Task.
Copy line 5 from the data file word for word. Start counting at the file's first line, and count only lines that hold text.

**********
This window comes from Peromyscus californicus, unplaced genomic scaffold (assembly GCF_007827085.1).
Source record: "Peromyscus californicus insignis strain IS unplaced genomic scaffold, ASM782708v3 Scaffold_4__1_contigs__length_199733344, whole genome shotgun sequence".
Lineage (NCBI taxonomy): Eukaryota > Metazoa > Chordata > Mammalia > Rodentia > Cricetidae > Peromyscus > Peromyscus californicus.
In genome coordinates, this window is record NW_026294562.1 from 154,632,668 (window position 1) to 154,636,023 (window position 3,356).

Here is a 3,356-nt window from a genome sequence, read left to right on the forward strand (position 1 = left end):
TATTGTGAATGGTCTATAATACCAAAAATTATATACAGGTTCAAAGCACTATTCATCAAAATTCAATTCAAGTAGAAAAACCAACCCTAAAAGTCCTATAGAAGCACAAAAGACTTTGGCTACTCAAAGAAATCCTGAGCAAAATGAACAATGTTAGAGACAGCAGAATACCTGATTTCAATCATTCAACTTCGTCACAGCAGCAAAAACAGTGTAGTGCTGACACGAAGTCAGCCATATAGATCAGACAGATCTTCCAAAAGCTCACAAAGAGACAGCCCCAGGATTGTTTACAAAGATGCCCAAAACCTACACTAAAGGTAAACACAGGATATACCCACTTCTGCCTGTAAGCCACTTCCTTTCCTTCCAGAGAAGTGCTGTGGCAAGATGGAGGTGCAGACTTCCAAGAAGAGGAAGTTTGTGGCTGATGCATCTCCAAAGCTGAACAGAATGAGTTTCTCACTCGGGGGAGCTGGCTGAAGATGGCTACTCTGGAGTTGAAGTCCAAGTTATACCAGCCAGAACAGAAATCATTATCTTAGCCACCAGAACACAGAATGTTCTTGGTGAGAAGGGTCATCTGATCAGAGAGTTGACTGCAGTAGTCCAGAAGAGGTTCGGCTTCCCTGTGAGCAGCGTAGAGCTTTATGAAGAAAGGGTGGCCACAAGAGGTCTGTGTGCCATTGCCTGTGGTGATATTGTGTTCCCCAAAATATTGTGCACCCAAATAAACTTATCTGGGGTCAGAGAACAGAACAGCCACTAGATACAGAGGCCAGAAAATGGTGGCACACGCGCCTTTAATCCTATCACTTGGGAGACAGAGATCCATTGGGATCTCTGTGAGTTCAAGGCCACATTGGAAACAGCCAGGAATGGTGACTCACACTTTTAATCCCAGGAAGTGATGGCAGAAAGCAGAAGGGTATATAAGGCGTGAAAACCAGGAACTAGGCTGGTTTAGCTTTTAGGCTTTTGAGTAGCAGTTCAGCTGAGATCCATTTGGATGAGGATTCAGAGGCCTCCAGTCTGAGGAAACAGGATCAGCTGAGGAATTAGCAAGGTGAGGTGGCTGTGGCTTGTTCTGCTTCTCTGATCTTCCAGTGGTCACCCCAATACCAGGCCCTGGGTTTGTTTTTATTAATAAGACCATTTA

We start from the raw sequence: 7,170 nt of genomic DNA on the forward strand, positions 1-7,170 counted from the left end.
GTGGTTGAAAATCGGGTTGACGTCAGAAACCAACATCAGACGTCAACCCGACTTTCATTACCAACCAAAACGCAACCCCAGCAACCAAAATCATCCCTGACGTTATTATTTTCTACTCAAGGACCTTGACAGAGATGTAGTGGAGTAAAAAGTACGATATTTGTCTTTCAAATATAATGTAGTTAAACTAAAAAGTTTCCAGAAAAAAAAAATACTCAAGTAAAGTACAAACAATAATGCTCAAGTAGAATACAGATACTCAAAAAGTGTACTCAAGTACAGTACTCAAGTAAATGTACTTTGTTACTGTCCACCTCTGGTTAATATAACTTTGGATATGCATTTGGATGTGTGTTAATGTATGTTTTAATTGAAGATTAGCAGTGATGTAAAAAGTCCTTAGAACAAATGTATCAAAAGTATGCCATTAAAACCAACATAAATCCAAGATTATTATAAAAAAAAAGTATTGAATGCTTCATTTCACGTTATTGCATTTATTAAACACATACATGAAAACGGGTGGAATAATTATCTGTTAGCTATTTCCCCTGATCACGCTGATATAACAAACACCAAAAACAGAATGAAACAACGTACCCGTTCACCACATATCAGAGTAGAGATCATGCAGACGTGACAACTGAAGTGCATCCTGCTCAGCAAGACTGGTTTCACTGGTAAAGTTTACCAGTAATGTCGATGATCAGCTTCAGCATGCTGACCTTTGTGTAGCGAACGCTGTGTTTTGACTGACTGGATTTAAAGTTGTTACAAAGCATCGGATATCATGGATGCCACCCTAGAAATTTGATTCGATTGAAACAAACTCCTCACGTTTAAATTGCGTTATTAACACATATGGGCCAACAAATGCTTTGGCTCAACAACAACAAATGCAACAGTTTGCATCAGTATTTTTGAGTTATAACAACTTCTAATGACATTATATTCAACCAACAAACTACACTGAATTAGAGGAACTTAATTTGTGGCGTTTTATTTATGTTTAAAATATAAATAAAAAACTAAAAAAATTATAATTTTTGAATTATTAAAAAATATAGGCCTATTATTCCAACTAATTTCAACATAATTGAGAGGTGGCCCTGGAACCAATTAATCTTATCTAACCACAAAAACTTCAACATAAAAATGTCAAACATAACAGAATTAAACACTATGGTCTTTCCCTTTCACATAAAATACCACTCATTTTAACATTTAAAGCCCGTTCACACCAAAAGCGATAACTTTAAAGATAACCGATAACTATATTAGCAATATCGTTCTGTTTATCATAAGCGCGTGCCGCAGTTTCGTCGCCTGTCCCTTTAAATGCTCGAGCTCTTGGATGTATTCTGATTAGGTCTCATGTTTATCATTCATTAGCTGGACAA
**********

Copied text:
Here is a 3,356-nt window from a genome sequence, read left to right on the forward strand (position 1 = left end):